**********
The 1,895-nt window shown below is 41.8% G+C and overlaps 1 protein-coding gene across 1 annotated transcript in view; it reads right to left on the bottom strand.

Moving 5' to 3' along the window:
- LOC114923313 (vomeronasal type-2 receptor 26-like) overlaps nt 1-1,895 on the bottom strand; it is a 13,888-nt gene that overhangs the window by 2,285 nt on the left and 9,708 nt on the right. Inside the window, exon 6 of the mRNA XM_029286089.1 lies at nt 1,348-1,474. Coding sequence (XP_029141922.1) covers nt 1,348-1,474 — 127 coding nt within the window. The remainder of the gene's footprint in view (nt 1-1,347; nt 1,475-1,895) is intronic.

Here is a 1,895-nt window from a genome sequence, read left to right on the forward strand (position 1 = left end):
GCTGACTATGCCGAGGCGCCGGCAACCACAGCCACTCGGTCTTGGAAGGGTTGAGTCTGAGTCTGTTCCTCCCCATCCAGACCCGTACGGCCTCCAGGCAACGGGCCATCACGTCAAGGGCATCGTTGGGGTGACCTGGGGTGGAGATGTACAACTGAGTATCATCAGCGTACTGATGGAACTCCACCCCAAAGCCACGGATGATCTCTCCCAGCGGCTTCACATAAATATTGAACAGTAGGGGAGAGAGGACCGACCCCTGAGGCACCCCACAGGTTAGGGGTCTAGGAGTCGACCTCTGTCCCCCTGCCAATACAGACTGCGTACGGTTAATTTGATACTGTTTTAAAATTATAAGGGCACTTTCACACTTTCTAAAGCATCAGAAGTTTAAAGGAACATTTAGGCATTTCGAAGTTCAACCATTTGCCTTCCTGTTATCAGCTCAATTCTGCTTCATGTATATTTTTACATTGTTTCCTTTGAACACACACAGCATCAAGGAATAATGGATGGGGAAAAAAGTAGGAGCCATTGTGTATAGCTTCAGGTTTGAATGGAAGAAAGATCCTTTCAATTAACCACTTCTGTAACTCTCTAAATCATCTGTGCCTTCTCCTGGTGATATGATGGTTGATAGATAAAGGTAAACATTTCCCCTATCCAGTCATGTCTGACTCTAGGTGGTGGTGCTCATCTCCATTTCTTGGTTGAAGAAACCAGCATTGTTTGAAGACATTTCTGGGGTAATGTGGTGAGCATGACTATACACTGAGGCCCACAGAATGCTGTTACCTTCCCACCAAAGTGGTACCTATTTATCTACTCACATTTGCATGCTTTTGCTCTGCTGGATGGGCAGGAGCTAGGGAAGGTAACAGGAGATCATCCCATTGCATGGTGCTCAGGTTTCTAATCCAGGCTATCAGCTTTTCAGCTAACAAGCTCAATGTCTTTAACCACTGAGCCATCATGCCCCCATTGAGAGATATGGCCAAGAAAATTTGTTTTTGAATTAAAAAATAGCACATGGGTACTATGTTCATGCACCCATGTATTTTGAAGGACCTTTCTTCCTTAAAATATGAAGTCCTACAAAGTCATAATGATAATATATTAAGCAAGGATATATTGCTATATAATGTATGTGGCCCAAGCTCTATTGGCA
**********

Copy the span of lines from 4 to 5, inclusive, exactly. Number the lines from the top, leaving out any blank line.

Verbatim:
Here is a 1,895-nt window from a genome sequence, read left to right on the forward strand (position 1 = left end):
GCTGACTATGCCGAGGCGCCGGCAACCACAGCCACTCGGTCTTGGAAGGGTTGAGTCTGAGTCTGTTCCTCCCCATCCAGACCCGTACGGCCTCCAGGCAACGGGCCATCACGTCAAGGGCATCGTTGGGGTGACCTGGGGTGGAGATGTACAACTGAGTATCATCAGCGTACTGATGGAACTCCACCCCAAAGCCACGGATGATCTCTCCCAGCGGCTTCACATAAATATTGAACAGTAGGGGAGAGAGGACCGACCCCTGAGGCACCCCACAGGTTAGGGGTCTAGGAGTCGACCTCTGTCCCCCTGCCAATACAGACTGCGTACGGTTAATTTGATACTGTTTTAAAATTATAAGGGCACTTTCACACTTTCTAAAGCATCAGAAGTTTAAAGGAACATTTAGGCATTTCGAAGTTCAACCATTTGCCTTCCTGTTATCAGCTCAATTCTGCTTCATGTATATTTTTACATTGTTTCCTTTGAACACACACAGCATCAAGGAATAATGGATGGGGAAAAAAGTAGGAGCCATTGTGTATAGCTTCAGGTTTGAATGGAAGAAAGATCCTTTCAATTAACCACTTCTGTAACTCTCTAAATCATCTGTGCCTTCTCCTGGTGATATGATGGTTGATAGATAAAGGTAAACATTTCCCCTATCCAGTCATGTCTGACTCTAGGTGGTGGTGCTCATCTCCATTTCTTGGTTGAAGAAACCAGCATTGTTTGAAGACATTTCTGGGGTAATGTGGTGAGCATGACTATACACTGAGGCCCACAGAATGCTGTTACCTTCCCACCAAAGTGGTACCTATTTATCTACTCACATTTGCATGCTTTTGCTCTGCTGGATGGGCAGGAGCTAGGGAAGGTAACAGGAGATCATCCCATTGCATGGTGCTCAGGTTTCTAATCCAGGCTATCAGCTTTTCAGCTAACAAGCTCAATGTCTTTAACCACTGAGCCATCATGCCCCCATTGAGAGATATGGCCAAGAAAATTTGTTTTTGAATTAAAAAATAGCACATGGGTACTATGTTCATGCACCCATGTATTTTGAAGGACCTTTCTTCCTTAAAATATGAAGTCCTACAAAGTCATAATGATAATATATTAAGCAAGGATATATTGCTATATAATGTATGTGGCCCAAGCTCTATTGGCA